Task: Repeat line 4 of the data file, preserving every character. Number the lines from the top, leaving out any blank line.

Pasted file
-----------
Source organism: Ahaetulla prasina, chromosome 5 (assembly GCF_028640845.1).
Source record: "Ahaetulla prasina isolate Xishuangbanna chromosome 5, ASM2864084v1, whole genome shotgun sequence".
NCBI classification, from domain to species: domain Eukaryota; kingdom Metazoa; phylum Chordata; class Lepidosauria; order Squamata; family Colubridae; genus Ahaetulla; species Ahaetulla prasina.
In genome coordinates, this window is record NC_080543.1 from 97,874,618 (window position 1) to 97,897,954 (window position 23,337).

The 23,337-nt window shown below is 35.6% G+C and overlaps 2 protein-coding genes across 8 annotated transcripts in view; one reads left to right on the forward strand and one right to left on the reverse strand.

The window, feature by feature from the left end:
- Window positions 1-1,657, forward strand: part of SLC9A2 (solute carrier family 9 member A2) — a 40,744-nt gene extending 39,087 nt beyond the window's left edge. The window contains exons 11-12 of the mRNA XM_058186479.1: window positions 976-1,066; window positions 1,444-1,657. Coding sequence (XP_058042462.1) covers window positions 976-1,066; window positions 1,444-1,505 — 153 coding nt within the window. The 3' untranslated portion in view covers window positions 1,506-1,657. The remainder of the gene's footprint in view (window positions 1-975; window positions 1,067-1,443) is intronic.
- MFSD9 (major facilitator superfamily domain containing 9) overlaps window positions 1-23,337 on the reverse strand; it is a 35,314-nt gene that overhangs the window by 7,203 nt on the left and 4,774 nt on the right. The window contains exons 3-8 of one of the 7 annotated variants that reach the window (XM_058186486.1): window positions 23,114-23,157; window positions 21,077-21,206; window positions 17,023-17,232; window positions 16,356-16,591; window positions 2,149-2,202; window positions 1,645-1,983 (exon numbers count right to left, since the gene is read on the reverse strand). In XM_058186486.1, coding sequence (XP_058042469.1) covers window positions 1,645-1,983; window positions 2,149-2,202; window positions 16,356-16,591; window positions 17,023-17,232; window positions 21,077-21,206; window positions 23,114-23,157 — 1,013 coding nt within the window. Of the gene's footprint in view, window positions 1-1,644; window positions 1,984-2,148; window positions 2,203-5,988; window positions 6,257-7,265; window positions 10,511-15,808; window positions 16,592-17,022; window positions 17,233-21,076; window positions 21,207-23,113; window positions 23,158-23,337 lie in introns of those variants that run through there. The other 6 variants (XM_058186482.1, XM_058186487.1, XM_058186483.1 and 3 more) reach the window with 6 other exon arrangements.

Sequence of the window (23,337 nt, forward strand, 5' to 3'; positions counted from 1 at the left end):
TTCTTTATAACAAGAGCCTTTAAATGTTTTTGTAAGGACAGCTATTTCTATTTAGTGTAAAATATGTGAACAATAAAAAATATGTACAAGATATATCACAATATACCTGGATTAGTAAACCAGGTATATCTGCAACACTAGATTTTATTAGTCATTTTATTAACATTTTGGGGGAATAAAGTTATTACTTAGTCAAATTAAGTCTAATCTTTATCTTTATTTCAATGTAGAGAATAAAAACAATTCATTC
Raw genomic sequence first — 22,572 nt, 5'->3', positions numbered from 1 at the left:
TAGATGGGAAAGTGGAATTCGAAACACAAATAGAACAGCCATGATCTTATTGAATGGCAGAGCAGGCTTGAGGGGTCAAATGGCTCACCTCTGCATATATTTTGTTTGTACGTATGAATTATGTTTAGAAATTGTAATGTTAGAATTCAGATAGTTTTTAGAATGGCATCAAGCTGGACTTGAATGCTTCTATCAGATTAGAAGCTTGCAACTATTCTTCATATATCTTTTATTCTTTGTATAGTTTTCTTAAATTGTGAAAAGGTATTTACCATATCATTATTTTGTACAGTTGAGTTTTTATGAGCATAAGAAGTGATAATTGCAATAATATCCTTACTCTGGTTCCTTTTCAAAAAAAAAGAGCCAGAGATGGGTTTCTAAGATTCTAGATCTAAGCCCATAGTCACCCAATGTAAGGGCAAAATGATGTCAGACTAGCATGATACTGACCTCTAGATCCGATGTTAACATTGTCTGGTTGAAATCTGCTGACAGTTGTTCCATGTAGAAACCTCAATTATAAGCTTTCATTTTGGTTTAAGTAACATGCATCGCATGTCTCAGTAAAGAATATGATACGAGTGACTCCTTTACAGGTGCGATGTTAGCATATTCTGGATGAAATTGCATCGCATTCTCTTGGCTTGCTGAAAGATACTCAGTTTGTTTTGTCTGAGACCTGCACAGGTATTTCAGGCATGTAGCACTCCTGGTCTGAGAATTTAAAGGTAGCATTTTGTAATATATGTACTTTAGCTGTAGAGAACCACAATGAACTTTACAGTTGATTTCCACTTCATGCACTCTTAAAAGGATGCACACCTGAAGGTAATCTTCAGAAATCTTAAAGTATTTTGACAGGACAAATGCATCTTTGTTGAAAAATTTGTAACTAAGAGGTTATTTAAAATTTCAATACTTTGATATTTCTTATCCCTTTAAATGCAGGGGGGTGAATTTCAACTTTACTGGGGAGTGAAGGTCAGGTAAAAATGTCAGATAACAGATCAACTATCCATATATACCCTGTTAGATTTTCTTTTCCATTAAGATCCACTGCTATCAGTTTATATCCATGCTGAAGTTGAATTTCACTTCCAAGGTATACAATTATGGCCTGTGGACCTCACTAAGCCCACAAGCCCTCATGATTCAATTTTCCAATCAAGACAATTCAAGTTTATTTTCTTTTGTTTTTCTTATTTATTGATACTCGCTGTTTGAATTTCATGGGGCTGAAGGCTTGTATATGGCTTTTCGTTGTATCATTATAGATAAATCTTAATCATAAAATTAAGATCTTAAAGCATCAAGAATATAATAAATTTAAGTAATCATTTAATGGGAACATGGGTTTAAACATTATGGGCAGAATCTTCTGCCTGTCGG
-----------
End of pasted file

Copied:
In genome coordinates, this window is record NC_080543.1 from 97,874,618 (window position 1) to 97,897,954 (window position 23,337).